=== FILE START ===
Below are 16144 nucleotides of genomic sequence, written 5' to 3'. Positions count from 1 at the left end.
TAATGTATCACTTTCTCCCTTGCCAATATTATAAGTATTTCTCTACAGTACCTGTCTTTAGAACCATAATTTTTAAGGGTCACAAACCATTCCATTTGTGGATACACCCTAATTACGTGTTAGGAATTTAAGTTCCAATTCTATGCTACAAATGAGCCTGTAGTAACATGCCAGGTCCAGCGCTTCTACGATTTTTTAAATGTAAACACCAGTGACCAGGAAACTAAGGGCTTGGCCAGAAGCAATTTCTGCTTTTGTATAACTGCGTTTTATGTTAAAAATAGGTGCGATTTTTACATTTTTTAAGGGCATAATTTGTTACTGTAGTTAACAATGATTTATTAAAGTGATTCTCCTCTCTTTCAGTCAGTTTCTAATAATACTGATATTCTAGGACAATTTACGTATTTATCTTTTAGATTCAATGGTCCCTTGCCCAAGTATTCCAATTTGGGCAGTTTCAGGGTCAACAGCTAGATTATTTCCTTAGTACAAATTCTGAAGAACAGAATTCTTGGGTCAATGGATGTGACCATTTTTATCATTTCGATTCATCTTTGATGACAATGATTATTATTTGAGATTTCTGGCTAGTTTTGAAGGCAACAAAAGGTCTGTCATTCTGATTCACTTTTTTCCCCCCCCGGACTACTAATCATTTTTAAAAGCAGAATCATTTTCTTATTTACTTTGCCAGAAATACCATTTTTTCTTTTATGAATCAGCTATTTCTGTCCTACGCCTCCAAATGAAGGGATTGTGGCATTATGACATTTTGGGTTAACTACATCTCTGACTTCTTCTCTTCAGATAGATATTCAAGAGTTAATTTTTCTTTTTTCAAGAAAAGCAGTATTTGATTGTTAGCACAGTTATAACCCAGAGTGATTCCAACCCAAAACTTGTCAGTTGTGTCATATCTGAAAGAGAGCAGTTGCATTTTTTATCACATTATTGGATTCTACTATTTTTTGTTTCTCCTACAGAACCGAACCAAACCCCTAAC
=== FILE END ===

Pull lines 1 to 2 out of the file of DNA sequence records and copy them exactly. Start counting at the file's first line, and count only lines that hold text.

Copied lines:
Below are 16144 nucleotides of genomic sequence, written 5' to 3'. Positions count from 1 at the left end.
TAATGTATCACTTTCTCCCTTGCCAATATTATAAGTATTTCTCTACAGTACCTGTCTTTAGAACCATAATTTTTAAGGGTCACAAACCATTCCATTTGTGGATACACCCTAATTACGTGTTAGGAATTTAAGTTCCAATTCTATGCTACAAATGAGCCTGTAGTAACATGCCAGGTCCAGCGCTTCTACGATTTTTTAAATGTAAACACCAGTGACCAGGAAACTAAGGGCTTGGCCAGAAGCAATTTCTGCTTTTGTATAACTGCGTTTTATGTTAAAAATAGGTGCGATTTTTACATTTTTTAAGGGCATAATTTGTTACTGTAGTTAACAATGATTTATTAAAGTGATTCTCCTCTCTTTCAGTCAGTTTCTAATAATACTGATATTCTAGGACAATTTACGTATTTATCTTTTAGATTCAATGGTCCCTTGCCCAAGTATTCCAATTTGGGCAGTTTCAGGGTCAACAGCTAGATTATTTCCTTAGTACAAATTCTGAAGAACAGAATTCTTGGGTCAATGGATGTGACCATTTTTATCATTTCGATTCATCTTTGATGACAATGATTATTATTTGAGATTTCTGGCTAGTTTTGAAGGCAACAAAAGGTCTGTCATTCTGATTCACTTTTTTCCCCCCCCGGACTACTAATCATTTTTAAAAGCAGAATCATTTTCTTATTTACTTTGCCAGAAATACCATTTTTTCTTTTATGAATCAGCTATTTCTGTCCTACGCCTCCAAATGAAGGGATTGTGGCATTATGACATTTTGGGTTAACTACATCTCTGACTTCTTCTCTTCAGATAGATATTCAAGAGTTAATTTTTCTTTTTTCAAGAAAAGCAGTATTTGATTGTTAGCACAGTTATAACCCAGAGTGATTCCAACCCAAAACTTGTCAGTTGTGTCATATCTGAAAGAGAGCAGTTGCATTTTTTATCACATTATTGGATTCTACTATTTTTTGTTTCTCCTACAGAACCGAACCAAACCCCTAAC